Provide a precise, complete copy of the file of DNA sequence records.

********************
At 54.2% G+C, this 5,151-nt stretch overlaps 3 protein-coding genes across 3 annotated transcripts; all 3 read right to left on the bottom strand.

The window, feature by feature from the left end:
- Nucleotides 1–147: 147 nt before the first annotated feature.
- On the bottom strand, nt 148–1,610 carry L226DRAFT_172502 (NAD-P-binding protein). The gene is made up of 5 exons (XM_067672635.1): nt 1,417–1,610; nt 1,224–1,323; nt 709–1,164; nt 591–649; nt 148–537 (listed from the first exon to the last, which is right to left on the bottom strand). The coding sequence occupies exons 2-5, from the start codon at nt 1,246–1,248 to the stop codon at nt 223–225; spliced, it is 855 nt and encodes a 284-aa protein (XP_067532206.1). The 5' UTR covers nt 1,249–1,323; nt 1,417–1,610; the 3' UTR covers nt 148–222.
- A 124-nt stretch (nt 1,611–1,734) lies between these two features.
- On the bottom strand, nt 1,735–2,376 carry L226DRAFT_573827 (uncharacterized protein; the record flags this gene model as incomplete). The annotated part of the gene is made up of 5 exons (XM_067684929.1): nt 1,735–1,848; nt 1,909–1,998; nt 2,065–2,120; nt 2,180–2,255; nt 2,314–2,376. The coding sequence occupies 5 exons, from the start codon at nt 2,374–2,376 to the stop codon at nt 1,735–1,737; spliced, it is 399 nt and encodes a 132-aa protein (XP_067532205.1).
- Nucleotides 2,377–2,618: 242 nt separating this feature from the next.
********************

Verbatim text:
At 54.2% G+C, this 5,151-nt stretch overlaps 3 protein-coding genes across 3 annotated transcripts; all 3 read right to left on the bottom strand.

The window, feature by feature from the left end:
- Nucleotides 1–147: 147 nt before the first annotated feature.
- On the bottom strand, nt 148–1,610 carry L226DRAFT_172502 (NAD-P-binding protein). The gene is made up of 5 exons (XM_067672635.1): nt 1,417–1,610; nt 1,224–1,323; nt 709–1,164; nt 591–649; nt 148–537 (listed from the first exon to the last, which is right to left on the bottom strand). The coding sequence occupies exons 2-5, from the start codon at nt 1,246–1,248 to the stop codon at nt 223–225; spliced, it is 855 nt and encodes a 284-aa protein (XP_067532206.1). The 5' UTR covers nt 1,249–1,323; nt 1,417–1,610; the 3' UTR covers nt 148–222.
- A 124-nt stretch (nt 1,611–1,734) lies between these two features.
- On the bottom strand, nt 1,735–2,376 carry L226DRAFT_573827 (uncharacterized protein; the record flags this gene model as incomplete). The annotated part of the gene is made up of 5 exons (XM_067684929.1): nt 1,735–1,848; nt 1,909–1,998; nt 2,065–2,120; nt 2,180–2,255; nt 2,314–2,376. The coding sequence occupies 5 exons, from the start codon at nt 2,374–2,376 to the stop codon at nt 1,735–1,737; spliced, it is 399 nt and encodes a 132-aa protein (XP_067532205.1).
- Nucleotides 2,377–2,618: 242 nt separating this feature from the next.